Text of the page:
Little Girl Lost

Reposting something here from one of my fan spaces.

Have just recently started getting into Syfy’s “Lost Girl.” The show’s currently on its third season (it’s been airing in the UK and Canada, I believe) but we’re just now getting the first season here in the US. In some ways, I consider that alone to be a nice step forward, considering the show’s subject matter. I’m guessing Syfy wanted to wait to be absolutely sure US audiences could handle a show with an actively bisexual lead and a fair amount of sexuality, mild nudity and swearing. You get that sort of thing on premium channels all the time, but it’s definitely rare to see it on basic cable.

Bearing in mind that I’m only up through episode 6, and things may well change later on, I admit I’m of very, very mixed feelings about this show. It’s fun, definitely, and there are a lot of things that my feminist heart loves about it, but there are also some things that really rub me the wrong way. To wit:

OK, so first off, there are some very big pros:

-Female lead with a female sidekick. This pretty much never happens, especially in genre entertainment (we get a fair number of female leads, but the Xena-and-Gabrielle type of thing is unicorn territory.)

-Said female sidekick is a full character in her own right. And though she does fit a type (the wise-cracking streetwise kid—see: Claudia Donovan, et. al.) she’s given a lot more to do than deliver funny lines and look adorable.

-Lead is bi, and actively so. Also basically unheard of. Plenty of queer women, but few true bisexuals, and virtually no leads (with the exception of Sanctuary’s Helen Magnus, who wasn’t confirmed bi until very recently.)

-Female sidekick, however, is straight. There’s a little flirtation between the two, but generally speaking, they have a truly close, platonic relationship. I actually think it’s refreshing for them not to be doing the obvious pair-up there. (Also, a related pro: sidekick and love interest have a nicely platonic quasi-frenemies thing going on. That alone is rare.)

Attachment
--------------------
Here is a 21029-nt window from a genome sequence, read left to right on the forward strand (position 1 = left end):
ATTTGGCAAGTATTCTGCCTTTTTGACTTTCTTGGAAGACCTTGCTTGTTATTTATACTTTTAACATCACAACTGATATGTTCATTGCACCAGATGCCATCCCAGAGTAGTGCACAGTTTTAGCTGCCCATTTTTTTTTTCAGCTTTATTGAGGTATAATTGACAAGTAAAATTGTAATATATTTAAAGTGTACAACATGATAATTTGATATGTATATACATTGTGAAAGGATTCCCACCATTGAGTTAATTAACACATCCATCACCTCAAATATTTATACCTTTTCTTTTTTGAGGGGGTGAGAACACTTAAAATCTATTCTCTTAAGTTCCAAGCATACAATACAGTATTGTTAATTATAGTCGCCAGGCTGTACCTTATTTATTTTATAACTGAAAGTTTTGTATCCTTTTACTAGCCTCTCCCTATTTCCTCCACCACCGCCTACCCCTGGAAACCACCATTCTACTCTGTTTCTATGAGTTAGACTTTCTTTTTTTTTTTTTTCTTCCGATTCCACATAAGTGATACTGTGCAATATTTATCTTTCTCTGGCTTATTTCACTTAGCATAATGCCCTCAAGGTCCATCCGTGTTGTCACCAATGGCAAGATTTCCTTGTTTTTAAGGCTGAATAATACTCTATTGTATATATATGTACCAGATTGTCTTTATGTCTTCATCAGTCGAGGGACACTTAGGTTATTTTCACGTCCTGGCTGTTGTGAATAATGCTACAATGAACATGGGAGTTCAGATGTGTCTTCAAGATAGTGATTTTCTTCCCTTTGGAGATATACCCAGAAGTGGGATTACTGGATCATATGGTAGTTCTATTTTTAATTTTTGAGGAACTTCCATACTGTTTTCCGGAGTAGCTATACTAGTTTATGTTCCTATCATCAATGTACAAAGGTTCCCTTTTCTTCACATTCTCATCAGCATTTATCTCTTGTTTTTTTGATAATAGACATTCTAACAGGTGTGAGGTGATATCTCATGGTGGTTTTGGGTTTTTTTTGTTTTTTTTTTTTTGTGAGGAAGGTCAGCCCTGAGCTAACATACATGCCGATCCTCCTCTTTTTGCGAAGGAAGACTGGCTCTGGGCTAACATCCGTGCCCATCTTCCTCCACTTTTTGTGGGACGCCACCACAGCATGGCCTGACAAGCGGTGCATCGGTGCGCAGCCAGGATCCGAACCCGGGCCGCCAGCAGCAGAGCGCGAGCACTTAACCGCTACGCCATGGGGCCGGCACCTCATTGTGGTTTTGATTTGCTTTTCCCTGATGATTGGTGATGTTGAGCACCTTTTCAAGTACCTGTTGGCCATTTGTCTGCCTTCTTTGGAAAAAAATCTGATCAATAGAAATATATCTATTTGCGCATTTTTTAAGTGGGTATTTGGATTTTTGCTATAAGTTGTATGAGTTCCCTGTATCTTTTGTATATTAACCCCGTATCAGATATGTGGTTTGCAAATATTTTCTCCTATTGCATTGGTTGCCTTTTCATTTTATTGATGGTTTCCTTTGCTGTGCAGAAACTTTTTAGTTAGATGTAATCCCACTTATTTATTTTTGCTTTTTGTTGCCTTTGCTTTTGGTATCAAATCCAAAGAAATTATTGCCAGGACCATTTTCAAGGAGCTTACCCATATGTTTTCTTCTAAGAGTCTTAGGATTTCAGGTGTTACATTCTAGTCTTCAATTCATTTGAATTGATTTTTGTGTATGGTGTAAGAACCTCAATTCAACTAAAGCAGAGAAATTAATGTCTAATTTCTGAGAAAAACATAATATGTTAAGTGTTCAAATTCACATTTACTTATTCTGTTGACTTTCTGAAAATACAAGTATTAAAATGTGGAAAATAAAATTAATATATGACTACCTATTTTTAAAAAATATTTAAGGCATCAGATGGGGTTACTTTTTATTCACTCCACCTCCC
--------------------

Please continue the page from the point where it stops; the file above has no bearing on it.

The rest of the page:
-Sexuality (at least in the uncut On Demand version) isn’t shied away from—even the same-sex stuff.

-Lots of other female characters. I’d actually venture to say there have been more women than men with speaking parts on this show so far.

But, there are also some big cons:

-Lead has a bad case of Hot Bi Babe syndrome. It’s nice that she’s actively bi, but she’s also framed as basically a nympho. The Anything that Moves thing is annoying.

-Lead’s main love interest is opposite sex. As yet, she’s not shown any interest in having actual relationships with women, as opposed to just having sex with them (this may change; there are hints of something going on with the doc.)

-While the two female leads regularly pass the Bechdel test, there’s also a LOT of girlish chitchat about the male love interest. Yawn.

-As yet, all female characters with more than a few lines are young and/or conventionally attractive. There are older/non-conventionally-attractive male regulars, and a few older women in small, one-off roles, but that’s basically it so far.

-So far, only one male regular (the love interest) has been framed as eye candy, but virtually all of the female regulars have been—scantily clad, sex scenes, lascivious shots, etc.

-Some rather icky body-negative language from both the lead and sidekick.